Turkey Culture of Business

By | July 24, 2022

Subchapters:

  • Introduction
  • Addressing
  • Business Meeting
  • Communication
  • Recommendations
  • Public Holidays

Introduction

Business negotiations with Turkish partners are usually carried out in a more formal spirit than what we are used to from the Czech Republic. Turkish businessmen are used to taking more care of their appearance, it is true that a Turk wears a tie more often than a Czech. It is not appropriate for a formal meeting, even if it is online, to go without it. It is necessary to prepare for the fact that the discussion usually does not go straight to the point, but various “soft” cultural or sports topics are discussed. Establishing a more friendly relationship is the initial prerequisite for overall success. Drinking alcohol is not a rule, you need to get to know your partner better first. The coronavirus pandemic has changed greetings at initial meetings quite a bit, instead of the classic handshake, Turkish partners approach a slight bow with the right hand on the heart or a touch with a clenched fist or elbow. Visit Animalerts for more information about Turkey culture and traditions.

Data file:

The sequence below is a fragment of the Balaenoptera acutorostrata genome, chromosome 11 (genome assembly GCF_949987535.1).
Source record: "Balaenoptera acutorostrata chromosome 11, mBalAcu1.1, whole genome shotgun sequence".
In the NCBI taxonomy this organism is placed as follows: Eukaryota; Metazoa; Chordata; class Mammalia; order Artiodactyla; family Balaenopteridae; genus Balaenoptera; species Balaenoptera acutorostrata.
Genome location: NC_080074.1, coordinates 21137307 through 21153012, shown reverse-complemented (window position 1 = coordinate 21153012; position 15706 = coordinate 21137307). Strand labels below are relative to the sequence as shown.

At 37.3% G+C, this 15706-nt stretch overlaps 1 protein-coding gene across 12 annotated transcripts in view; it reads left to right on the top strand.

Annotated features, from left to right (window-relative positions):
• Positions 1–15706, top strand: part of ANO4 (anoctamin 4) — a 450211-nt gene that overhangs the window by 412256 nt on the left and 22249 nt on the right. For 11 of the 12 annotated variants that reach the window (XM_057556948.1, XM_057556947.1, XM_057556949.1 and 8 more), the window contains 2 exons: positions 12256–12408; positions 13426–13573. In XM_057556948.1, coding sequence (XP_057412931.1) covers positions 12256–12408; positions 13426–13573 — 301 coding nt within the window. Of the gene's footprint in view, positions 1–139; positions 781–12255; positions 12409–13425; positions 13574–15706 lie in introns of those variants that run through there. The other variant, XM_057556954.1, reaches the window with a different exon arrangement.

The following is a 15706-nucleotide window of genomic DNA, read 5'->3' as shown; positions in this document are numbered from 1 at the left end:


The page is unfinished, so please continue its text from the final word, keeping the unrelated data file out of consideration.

Addressing

Turkish partners formally address each other by their first name, after which they add “Bey”, i.e. Mr. In formal communication, they would therefore address their partner as Mustafa – “Mustafa Bey”. If it were a woman, the ending “Hanım” is added – read “hanym” in Czech, i.e.: “Zeynep Hanım”. If the foreign partner shows such knowledge when addressing them, it is usually evaluated positively. This style of address is based on history, surnames were introduced in Turkey only by Atatürk. However, the vast majority of businessmen understand European ways of doing things, and therefore it is not a “faux-pax” to address a partner by their last name. In Turkish, there is a distinction between ticking and pooping, and business partners usually poop.

Business meeting